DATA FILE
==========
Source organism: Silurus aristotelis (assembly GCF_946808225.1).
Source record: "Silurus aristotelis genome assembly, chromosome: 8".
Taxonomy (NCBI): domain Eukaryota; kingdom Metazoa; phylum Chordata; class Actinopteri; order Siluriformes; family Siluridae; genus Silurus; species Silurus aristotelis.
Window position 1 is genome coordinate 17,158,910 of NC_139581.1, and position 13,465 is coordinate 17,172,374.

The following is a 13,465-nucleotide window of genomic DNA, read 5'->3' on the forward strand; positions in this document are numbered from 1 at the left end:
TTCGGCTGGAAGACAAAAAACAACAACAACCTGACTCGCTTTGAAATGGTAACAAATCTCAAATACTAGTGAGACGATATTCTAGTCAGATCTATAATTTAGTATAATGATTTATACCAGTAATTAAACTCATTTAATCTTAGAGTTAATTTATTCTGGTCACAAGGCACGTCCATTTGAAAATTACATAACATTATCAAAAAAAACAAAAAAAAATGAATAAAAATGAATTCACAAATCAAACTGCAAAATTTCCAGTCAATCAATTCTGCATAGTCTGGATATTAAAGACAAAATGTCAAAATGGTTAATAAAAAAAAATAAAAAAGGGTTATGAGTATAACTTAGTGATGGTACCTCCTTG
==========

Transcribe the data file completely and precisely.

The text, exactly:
Source organism: Silurus aristotelis (assembly GCF_946808225.1).
Source record: "Silurus aristotelis genome assembly, chromosome: 8".
Taxonomy (NCBI): domain Eukaryota; kingdom Metazoa; phylum Chordata; class Actinopteri; order Siluriformes; family Siluridae; genus Silurus; species Silurus aristotelis.
Window position 1 is genome coordinate 17,158,910 of NC_139581.1, and position 13,465 is coordinate 17,172,374.

The following is a 13,465-nucleotide window of genomic DNA, read 5'->3' on the forward strand; positions in this document are numbered from 1 at the left end:
TTCGGCTGGAAGACAAAAAACAACAACAACCTGACTCGCTTTGAAATGGTAACAAATCTCAAATACTAGTGAGACGATATTCTAGTCAGATCTATAATTTAGTATAATGATTTATACCAGTAATTAAACTCATTTAATCTTAGAGTTAATTTATTCTGGTCACAAGGCACGTCCATTTGAAAATTACATAACATTATCAAAAAAAACAAAAAAAAATGAATAAAAATGAATTCACAAATCAAACTGCAAAATTTCCAGTCAATCAATTCTGCATAGTCTGGATATTAAAGACAAAATGTCAAAATGGTTAATAAAAAAAAATAAAAAAGGGTTATGAGTATAACTTAGTGATGGTACCTCCTTG